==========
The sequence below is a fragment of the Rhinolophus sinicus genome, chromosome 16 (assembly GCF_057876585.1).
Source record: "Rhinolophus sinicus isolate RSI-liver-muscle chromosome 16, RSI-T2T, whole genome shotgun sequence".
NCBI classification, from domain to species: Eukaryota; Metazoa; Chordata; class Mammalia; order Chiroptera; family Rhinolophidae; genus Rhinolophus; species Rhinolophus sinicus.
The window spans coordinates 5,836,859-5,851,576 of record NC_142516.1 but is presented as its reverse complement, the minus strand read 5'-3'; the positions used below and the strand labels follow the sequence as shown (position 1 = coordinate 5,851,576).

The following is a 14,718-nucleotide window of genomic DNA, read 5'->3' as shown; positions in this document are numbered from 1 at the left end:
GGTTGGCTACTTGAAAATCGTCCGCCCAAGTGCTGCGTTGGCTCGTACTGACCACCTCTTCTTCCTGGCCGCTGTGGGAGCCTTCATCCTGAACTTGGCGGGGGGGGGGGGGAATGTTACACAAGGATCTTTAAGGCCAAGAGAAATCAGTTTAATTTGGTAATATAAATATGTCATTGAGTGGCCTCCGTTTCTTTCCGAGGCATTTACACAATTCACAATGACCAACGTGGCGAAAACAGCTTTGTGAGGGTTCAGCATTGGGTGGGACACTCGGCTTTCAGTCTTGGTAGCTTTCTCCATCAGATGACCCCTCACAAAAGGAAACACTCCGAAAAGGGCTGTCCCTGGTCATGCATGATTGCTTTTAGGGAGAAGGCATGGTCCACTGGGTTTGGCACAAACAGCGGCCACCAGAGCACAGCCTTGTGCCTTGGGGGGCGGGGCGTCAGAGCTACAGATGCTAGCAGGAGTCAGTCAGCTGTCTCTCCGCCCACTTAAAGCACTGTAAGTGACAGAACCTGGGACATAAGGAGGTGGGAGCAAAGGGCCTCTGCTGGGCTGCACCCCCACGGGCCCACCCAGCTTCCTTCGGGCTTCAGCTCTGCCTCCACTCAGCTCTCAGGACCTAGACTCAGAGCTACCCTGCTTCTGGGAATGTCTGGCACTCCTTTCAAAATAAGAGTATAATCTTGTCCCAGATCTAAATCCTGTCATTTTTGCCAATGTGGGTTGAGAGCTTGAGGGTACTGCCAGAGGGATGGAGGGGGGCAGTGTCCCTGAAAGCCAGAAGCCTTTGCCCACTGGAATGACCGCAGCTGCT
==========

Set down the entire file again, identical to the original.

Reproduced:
The sequence below is a fragment of the Rhinolophus sinicus genome, chromosome 16 (assembly GCF_057876585.1).
Source record: "Rhinolophus sinicus isolate RSI-liver-muscle chromosome 16, RSI-T2T, whole genome shotgun sequence".
NCBI classification, from domain to species: Eukaryota; Metazoa; Chordata; class Mammalia; order Chiroptera; family Rhinolophidae; genus Rhinolophus; species Rhinolophus sinicus.
The window spans coordinates 5,836,859-5,851,576 of record NC_142516.1 but is presented as its reverse complement, the minus strand read 5'-3'; the positions used below and the strand labels follow the sequence as shown (position 1 = coordinate 5,851,576).

The following is a 14,718-nucleotide window of genomic DNA, read 5'->3' as shown; positions in this document are numbered from 1 at the left end:
GGTTGGCTACTTGAAAATCGTCCGCCCAAGTGCTGCGTTGGCTCGTACTGACCACCTCTTCTTCCTGGCCGCTGTGGGAGCCTTCATCCTGAACTTGGCGGGGGGGGGGGGGAATGTTACACAAGGATCTTTAAGGCCAAGAGAAATCAGTTTAATTTGGTAATATAAATATGTCATTGAGTGGCCTCCGTTTCTTTCCGAGGCATTTACACAATTCACAATGACCAACGTGGCGAAAACAGCTTTGTGAGGGTTCAGCATTGGGTGGGACACTCGGCTTTCAGTCTTGGTAGCTTTCTCCATCAGATGACCCCTCACAAAAGGAAACACTCCGAAAAGGGCTGTCCCTGGTCATGCATGATTGCTTTTAGGGAGAAGGCATGGTCCACTGGGTTTGGCACAAACAGCGGCCACCAGAGCACAGCCTTGTGCCTTGGGGGGCGGGGCGTCAGAGCTACAGATGCTAGCAGGAGTCAGTCAGCTGTCTCTCCGCCCACTTAAAGCACTGTAAGTGACAGAACCTGGGACATAAGGAGGTGGGAGCAAAGGGCCTCTGCTGGGCTGCACCCCCACGGGCCCACCCAGCTTCCTTCGGGCTTCAGCTCTGCCTCCACTCAGCTCTCAGGACCTAGACTCAGAGCTACCCTGCTTCTGGGAATGTCTGGCACTCCTTTCAAAATAAGAGTATAATCTTGTCCCAGATCTAAATCCTGTCATTTTTGCCAATGTGGGTTGAGAGCTTGAGGGTACTGCCAGAGGGATGGAGGGGGGCAGTGTCCCTGAAAGCCAGAAGCCTTTGCCCACTGGAATGACCGCAGCTGCT